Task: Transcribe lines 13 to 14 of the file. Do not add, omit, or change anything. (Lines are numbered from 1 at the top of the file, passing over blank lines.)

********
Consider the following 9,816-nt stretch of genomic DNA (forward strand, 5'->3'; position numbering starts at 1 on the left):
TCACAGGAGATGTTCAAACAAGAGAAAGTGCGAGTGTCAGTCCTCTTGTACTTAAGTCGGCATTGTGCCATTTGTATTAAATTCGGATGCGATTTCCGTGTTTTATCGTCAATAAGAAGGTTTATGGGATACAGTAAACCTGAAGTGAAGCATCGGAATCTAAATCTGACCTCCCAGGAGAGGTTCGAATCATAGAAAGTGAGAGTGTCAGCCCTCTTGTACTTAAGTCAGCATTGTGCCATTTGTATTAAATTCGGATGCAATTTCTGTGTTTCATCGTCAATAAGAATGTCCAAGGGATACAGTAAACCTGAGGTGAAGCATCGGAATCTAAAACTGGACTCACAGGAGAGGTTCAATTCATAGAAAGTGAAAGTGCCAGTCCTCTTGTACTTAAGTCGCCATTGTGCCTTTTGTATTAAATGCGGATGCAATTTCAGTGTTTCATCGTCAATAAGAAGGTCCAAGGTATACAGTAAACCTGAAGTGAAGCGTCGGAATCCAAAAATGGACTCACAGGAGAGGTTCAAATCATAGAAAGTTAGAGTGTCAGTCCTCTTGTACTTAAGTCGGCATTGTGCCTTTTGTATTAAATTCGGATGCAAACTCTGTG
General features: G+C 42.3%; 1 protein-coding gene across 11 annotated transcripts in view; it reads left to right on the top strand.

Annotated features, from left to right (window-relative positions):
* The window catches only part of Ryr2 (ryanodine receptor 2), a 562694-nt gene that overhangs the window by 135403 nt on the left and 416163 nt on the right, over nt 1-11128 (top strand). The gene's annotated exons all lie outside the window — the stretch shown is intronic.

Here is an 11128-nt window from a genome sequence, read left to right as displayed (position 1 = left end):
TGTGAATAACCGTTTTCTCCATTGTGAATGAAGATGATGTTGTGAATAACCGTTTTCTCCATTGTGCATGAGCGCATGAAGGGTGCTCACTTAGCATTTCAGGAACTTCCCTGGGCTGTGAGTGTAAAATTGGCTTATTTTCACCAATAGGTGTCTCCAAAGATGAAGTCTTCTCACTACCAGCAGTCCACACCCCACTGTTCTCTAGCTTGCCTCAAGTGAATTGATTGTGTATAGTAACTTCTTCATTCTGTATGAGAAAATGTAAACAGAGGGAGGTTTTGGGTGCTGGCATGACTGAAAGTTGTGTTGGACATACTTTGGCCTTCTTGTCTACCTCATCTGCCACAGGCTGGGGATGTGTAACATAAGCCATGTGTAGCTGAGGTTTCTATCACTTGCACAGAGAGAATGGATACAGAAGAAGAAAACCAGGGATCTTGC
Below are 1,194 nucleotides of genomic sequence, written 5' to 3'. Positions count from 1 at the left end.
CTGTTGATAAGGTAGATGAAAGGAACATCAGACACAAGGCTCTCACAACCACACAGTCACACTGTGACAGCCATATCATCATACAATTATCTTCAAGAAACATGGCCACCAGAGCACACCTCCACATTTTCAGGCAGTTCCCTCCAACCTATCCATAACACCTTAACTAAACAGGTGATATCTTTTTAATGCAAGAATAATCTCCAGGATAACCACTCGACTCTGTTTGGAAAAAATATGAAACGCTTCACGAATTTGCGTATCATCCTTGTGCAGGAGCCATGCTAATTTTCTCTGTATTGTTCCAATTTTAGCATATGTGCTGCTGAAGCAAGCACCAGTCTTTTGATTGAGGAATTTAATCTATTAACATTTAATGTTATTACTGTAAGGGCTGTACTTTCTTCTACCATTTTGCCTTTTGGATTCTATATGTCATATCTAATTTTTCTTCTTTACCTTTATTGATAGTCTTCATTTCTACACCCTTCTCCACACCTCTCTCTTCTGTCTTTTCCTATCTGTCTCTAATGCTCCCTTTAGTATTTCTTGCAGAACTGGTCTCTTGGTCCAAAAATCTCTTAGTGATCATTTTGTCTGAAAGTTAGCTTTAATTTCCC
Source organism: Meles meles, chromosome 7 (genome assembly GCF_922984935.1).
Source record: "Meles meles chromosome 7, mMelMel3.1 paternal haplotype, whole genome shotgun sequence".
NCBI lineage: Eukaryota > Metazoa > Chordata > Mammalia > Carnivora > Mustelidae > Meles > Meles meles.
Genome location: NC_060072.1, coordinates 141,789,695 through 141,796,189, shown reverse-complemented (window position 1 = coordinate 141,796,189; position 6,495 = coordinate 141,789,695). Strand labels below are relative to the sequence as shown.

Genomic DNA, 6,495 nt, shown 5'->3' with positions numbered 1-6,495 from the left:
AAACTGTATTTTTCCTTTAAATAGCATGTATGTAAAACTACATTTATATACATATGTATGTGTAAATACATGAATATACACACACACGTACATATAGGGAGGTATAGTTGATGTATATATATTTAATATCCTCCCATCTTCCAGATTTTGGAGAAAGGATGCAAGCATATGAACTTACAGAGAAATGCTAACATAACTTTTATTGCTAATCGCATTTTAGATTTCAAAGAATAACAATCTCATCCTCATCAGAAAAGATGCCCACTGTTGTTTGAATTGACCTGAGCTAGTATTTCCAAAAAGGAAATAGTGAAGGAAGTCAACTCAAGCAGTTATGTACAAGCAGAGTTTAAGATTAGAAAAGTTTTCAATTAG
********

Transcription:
Genome location: NC_060072.1, coordinates 141,789,695 through 141,796,189, shown reverse-complemented (window position 1 = coordinate 141,796,189; position 6,495 = coordinate 141,789,695). Strand labels below are relative to the sequence as shown.

Genomic DNA, 6,495 nt, shown 5'->3' with positions numbered 1-6,495 from the left: